To evaluate this framework, we computed the yield gaps for wheat production in Kansas, Oklahoma, and North Dakota following the approach of Egli and Hatfield (2014a) and Hatfield et al. (2017) using state level yield data since 1950. We selected 1950 as the beginning point in these analyses because this represents the agricultural era with modern technology. Yield gaps are computed as the difference between attainable yield, defined as the highest yields observed over the period of record, and the actual yield. Attainable yields are assumed to represent wheat yields under conditions that are non-limiting during the production year and a regression line is fit through these yields to obtain an attainable yield for each year. In this case study we used statewide yields rather than county yields to show the impact of climate variables at a large scale. It is evident for these three states that the attainable yield varies among states. For example, in Oklahoma, state level yields have shown only a modest increase since 1980 while Kansas and North Dakota have shown significant increases in grain production (Figure 1). Yield gaps for all three states showed variation from 1950 to 2016 and a statistical analysis of the yield gap with monthly maximum and minimum temperatures and precipitation observations was conducted. Regression analysis of monthly statewide average maximum and minimum temperatures and precipitation (data obtained from the Regional Climate Center) for the months of October, November, April, May, and June for Oklahoma and Kansas and April, May, June, and July for North Dakota against yield gaps for these three states revealed that precipitation was the only consistent and significant factor explaining yield gaps. For Oklahoma, the yield gap was explained by total April and May precipitation with a r2 = 0.7 and in Kansas the yield gap was due to May precipitation (r2 = 0.78). In North Dakota, with the later maturing crop, June and July precipitation was the dominant factor explaining 0.65 of the yield gap. Temperature for these three states showed no significant relationship to the variation in yield gap, even though there were years with temperatures that deviated from normal, these deviations were not sufficient to cause a change in statewide yields. Precipitation amounts below normal increased the yield gap and while low precipitation events are often associated with high temperatures, the phenology of the wheat crop with the grain-filling period earlier in the year reduces the potential for high temperature events. Although there were years in which the temperatures were above normal, these were not above the maximum temperature range for wheat for a significant period of time to become a significant factor reducing yield. Evaluating the effect of increasing temperatures has to account for the temperature increase relative to the temperature ranges of the crop. For example, Ahmed et al. (2017) showed an increase in wheat yields in the Pacific Northwest; however, these temperature increases are still within temperature ranges for the crop. We evaluated temperature effects using different temperature parameters for these data and found no consistent and significant relationships. This could be related to the fact that high temperature events or frost occur over short time periods, e.g., less than 5 days, and in more localized areas that are not detectable in monthly average data at the statewide scale, but can have significant impacts on local productivity (Prasad and Djanaguiraman, 2014; Rezaei et al., 2015). This does raise a caution about the scale being used in analysis of climate impacts on agriculture.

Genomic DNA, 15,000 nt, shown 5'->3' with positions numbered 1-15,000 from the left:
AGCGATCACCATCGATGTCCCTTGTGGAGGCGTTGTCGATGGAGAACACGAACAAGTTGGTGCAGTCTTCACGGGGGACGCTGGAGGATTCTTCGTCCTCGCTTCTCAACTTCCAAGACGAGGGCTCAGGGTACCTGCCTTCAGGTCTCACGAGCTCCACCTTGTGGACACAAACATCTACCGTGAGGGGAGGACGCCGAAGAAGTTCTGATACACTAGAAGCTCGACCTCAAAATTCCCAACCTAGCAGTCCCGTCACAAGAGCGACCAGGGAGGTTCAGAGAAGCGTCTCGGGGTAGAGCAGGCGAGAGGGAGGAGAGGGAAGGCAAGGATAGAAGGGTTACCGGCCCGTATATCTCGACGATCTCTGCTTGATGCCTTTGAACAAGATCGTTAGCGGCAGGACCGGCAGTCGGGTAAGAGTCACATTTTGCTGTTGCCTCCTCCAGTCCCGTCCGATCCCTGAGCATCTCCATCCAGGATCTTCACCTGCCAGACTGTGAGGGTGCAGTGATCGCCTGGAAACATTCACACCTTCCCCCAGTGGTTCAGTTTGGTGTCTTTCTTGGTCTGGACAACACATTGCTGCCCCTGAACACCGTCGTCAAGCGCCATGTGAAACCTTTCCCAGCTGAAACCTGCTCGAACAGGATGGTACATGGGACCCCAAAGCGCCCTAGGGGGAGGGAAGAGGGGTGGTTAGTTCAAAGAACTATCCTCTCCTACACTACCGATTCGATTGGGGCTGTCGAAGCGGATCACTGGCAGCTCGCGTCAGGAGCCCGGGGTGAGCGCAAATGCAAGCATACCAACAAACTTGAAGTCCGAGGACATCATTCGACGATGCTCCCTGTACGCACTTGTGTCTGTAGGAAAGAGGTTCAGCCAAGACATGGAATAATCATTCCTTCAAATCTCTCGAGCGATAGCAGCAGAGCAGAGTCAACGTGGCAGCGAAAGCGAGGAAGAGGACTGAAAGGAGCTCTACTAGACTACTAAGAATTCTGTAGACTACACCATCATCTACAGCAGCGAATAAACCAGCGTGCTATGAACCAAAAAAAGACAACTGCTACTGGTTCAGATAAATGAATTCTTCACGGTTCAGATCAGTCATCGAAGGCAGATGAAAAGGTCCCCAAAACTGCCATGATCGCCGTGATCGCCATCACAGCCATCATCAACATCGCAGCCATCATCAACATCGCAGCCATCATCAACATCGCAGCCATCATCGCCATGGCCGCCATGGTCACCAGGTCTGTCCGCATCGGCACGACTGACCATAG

The primary inability to close the yield gap in the Great Plains was the lack of soil water to meet the water requirements of the wheat crop and insufficient precipitation amounts to recharge the soil profile during the grain-filling period. Egli and Hatfield (2014a,b) demonstrated that maize and soybean productivity were directly related to the ability of the soil to supply water during the grain-filling period. The dynamics of this response has been described by Hatfield (2012) to show the largest effect on maize yields in the central United States was the lack of sufficient water availability during the grain-filling period to meet the evaporative demand. The increase in precipitation variability with climate change will increase variation in crop yield (Hatfield et al., 2011). Soil water becomes the dominant factor affecting vegetative productivity in both cultivated and natural systems and the ability of the soil to infiltrate and store precipitation will become a critical factor to offset the impact of increasing variability in the changing precipitation regime. Increases in soil organic matter and the resultant impact on soil water holding capacity will increase the ability of a soil to store water and increase the infiltration rate. Both of these factors will increase the efficiency of a soil to offset variation in precipitation due to climate change.